• Cultivation continues to be dominated by designated aroma/flavour varieties at 328 Hectares while Alpha designated production continued to fall to 60 Hectares. An overall total of 389 Hectares was harvested which is an increase of 19 hectares from the 2014 harvest (370 Ha)
  • Total volume harvested was 739,620 kilograms (Table # 1) which is a decrease of 24, 949 kilograms on the 2014 harvest (764,569 kg). Aroma / flavour designated hops accounted for 605,668 kilograms with alpha designated varieties at 133,952 kilograms.
  • The average alpha acid was 9.5 % with the highest commercial variety being Waimea at 15 .5 % and the lowest being Wai-iti at 3.1 %.
  • Selections and grade standard assessments scored well above the average with growers delivering hops of an exceptional standard…5,948 bales were received into the New Zealand Hops Limited new cold storage facility on Blackbyre Road Appleby.
  • A highlight once again of harvest was the industry’s green hop programme operated under an expanded model this year which saw NZ Cascade, Motueka and Nelson Sauvin distributed to 35 brewers throughout the main centres and supporting several green hop beer events and seasonal releases.

Hop Bale 2015Market position:

  • The 2015 crop was approximately 95 % sold prior to harvest with a post harvest view that the total crop will be sold prior to the 2016 harvest.
  • Spot availability continues to be limited under the current market demand for New Zealand Hops and specialty hops in general internationally.
  • As has been stated in previous reports acreage will continue to expand against a landscape of sustainable pricing and forward contracts, however as the total international market continues to grow it is unlikely that the New Zealand Industry will advance past its current world crop contribution of less than 1.0 %
  • Currently a continued programme on farm of switching out of varieties is seeing modest increases in acreages while volumes remain reasonably static. A point will occur when the variety balance will be met and then both acreage and volume will commence to track upward together.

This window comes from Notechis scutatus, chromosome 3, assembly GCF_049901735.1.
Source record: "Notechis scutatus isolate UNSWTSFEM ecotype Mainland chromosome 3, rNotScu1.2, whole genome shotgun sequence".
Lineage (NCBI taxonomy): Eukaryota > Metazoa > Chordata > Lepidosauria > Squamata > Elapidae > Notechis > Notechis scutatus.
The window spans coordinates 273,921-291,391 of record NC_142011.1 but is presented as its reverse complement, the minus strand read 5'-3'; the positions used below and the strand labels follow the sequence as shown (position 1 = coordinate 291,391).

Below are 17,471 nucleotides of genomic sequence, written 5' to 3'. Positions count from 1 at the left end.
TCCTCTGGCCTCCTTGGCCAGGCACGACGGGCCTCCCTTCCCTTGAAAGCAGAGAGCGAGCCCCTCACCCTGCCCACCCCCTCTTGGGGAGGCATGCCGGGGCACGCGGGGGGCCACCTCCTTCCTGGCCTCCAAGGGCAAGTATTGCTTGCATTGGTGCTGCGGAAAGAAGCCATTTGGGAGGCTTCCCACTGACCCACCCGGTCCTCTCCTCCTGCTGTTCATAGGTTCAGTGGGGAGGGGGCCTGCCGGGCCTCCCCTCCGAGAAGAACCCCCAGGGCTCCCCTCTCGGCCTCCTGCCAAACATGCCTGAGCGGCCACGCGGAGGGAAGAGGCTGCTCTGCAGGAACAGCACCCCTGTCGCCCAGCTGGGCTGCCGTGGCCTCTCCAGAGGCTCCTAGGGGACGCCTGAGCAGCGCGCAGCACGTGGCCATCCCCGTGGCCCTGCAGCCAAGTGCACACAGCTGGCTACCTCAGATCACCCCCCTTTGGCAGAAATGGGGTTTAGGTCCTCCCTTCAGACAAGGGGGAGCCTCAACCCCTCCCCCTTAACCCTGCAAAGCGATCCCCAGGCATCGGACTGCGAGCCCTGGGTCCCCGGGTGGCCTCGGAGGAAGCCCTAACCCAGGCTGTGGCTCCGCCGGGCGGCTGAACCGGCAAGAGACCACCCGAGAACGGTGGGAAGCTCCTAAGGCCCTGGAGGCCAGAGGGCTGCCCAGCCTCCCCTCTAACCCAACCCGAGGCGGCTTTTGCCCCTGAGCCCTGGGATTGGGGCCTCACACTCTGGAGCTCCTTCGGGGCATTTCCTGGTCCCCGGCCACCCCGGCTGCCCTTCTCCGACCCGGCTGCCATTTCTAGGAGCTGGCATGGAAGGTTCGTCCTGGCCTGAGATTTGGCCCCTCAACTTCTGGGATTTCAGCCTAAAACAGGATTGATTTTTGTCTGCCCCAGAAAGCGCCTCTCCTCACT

First year Riwaka hops grown at Mac Hops farm in Motueka
First year Riwaka hops grown at Mac Hops farm in Motueka

Industry outlook:

  • Research and development will continue to be a major focus of the industry through our research partnership with New Zealand Plant and Food Research. Plant breeding remains at the forefront of the programme and several new selections were identified as “of interest” during this season.
  • A pilot brewing plant was also commissioned during the season and several of the new selections have been earmarked for pilot brewing trials through our own system as well as some larger scale trials through commercial partners.
  • Identification of hops with unique flavour profiles and brewing characteristics for commercialisation run at the heart of the programme however agronomics such as yield and in particular establishing a broader future picking window are key to our future varietal selections.
New Zealand Varieties Quantity Northern Varieties Quantity
(Kg) (Kg)
Nelson Sauvin 165,760 Cascade 31,500
Wakatu 126,730 Fuggle 1,820
Motueka 103,310 Styrian Golding 1,670
Green Bullet 41,380 Willamette 540
Pacific Gem 38,840 Other 3,520
Pacific Jade 34,250
Pacifica 33,000 Total Northern Varieties 39,050
Dr Rudi 30,550
Rakau 29,860
Southern Cross 22,400 Organic Varieties Quantity
Waimea 20,700 (Kg)
Wai-iti 10,600
Riwaka 9,100 Wakatu 6,320
Kohatu 8,490 Cascade 4,520
Sticklebract 3,300 Nelson Sauvin 4,290
Brewing Trials 1,700 Pacific Gem 2,700
Rakau 1,840
Motueka 930
Total NZ Varieties 679,970
Total Organic 20,600
Harvest Total 739,620

Please direct further enquires to nzhops@nzhops.co.nz  typing “Media Release” as the subject.

#FreshHopNZ15 – Auckland 2015

fresh hop brewers from aucklandPRESS RELEASE – 23 April 2015

Freshhop is back for its second year, the brewers of Auckland learnt a considerable amount last year with our first Freshhop in 2014. Now they are using the lessons learnt and this year they are brewing using two varieties of Hops; Motueka and Sauvin.

In 2014 they used Waimea, this year Auckland Beer Lovers get the chance to try something new with not one but two new hops. These delicious beverages will be found on tap around the Craft Beer Bars in the Auckland Region.

The big difference between Freshhop beers and other beers is that the hops are picked fresh and brewed with as soon as possible. Hops are picked in the morning in Nelson then taken to a site for field heat to be taken out of them. They are then placed in a chilled truck and driven to Auckland as fast as legally permitted to keep them as fresh as possible. The truck is met by a group of eager brewers who take their hops immediately to their breweries to plunge them into their barley worts they have created and at the end they have a Freshhop beer.